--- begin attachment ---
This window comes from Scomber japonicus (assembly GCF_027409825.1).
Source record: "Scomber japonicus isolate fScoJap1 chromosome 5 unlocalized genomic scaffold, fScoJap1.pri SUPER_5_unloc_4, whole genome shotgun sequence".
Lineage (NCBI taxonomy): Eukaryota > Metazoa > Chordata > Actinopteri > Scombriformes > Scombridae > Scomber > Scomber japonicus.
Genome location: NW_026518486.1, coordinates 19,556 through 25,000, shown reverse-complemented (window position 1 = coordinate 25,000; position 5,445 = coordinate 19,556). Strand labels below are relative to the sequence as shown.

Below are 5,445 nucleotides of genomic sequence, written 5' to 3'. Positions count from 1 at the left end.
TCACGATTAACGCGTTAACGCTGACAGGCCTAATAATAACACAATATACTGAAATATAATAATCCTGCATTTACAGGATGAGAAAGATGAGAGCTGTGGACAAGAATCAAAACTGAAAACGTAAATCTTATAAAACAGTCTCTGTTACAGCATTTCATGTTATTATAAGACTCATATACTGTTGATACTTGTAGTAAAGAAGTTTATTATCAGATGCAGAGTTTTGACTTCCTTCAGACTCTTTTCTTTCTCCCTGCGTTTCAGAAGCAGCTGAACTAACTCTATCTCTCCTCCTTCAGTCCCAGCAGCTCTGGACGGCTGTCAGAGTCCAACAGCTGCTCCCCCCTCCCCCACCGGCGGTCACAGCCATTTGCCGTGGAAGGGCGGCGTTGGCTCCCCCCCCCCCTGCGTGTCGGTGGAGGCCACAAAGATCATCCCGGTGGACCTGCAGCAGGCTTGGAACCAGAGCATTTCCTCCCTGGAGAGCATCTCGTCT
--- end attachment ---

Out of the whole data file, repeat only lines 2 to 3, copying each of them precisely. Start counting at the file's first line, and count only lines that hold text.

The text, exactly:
Source record: "Scomber japonicus isolate fScoJap1 chromosome 5 unlocalized genomic scaffold, fScoJap1.pri SUPER_5_unloc_4, whole genome shotgun sequence".
Lineage (NCBI taxonomy): Eukaryota > Metazoa > Chordata > Actinopteri > Scombriformes > Scombridae > Scomber > Scomber japonicus.